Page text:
THREE of Winchester’s General Election candidates went head to head at Monday night’s Climate Hustings.

Liberal Democrat Paula Ferguson, Labour’s George Baker, and Teresa Skelton of the Justice and Anti-Corruption Party attended the event which was organised by Winchester Climate Crisis Alliance.

The evening was introduced by Sir David King, climatologist and former scientific advisor to the government, who described climate change as “the most important issue on the planet”.

A mixture of questions, some prepared and others from the audience, were then put to the panel.

When asked how she would work on transport in Winchester to help reduce carbon dioxide emissions, Lib Dem Paula Ferguson said: “We would add sustainable transport as part of the planning process.

“There isn’t any point in building new houses if the plans are not endorsing sustainable transport from the start.”

She also emphasised that “Brexit needs to be stopped”.

Ms Ferguson added: “Stop Brexit! Stop it, because in the EU we are part of a 28-country block which has a loud voice on the global stage. If we leave the Conservatives will rip up the existing environmental protections we have.”

George Baker said it is important to “nurture society into greener ways”.

He added: “We will give three per cent of the GDP to make green projects happen and we will reach net zero by the 2030s.

“The ‘green industrial revolution’ is the way forward. We must help jobs and businesses bring in the technology necessary for this, and make sure businesses are held accountable for how they deal with their carbon footprint.”

George also said that his party would ban fracking immediately and plan to build 9,000 wind turbines.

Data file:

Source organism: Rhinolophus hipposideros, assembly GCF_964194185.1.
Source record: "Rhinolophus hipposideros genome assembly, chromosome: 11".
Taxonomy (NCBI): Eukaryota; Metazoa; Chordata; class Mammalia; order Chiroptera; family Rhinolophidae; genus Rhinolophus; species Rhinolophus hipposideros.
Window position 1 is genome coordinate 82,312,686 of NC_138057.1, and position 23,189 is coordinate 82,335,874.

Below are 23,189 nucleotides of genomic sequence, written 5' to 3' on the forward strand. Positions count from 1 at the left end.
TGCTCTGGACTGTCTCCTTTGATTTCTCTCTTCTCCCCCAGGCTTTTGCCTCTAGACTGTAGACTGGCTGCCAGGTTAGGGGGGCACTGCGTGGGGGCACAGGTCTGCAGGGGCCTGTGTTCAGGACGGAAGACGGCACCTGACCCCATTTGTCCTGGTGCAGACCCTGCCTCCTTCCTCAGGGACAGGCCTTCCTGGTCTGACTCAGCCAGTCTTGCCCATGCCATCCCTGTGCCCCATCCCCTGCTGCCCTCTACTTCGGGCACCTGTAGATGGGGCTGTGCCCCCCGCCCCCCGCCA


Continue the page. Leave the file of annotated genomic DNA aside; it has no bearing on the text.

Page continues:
Justice and Anti-Corruption Party’s Teresa Skelton told the crowd: “Look, let’s be honest, my party is not going to be in Government.

“But we have to protect the right to protest. I don’t have to remind the Extinction Rebellion people what happened in London, when police made unlawful arrests over peaceful protests.

“You have to make your opinions on climate change known, because you can’t underestimate the power of people aiming to make mega bucks on green land in Hampshire.”

Conservative Steve Brine was unable to make the event due to his father being “desperately ill”.

He told the Chronicle: “I was really sad to miss this event, not least because David King was speaking and he’s a bit of a legend to be honest, hugely respected by many of us in Parliament.

“The environment is the issue which got me into politics in the first place and I’m immensely proud of the campaigns I have run and the speeches I have given in the House under my Green Winchester banner.

“I am sure the right approach is work with, not fight, the market to deliver two million new high quality jobs in clean growth. We are rightly ambitious.”

Andrew Wainwright, candidate for the Green Party who stood down for the Remain Alliance, did not attend despite the organisers saying he would.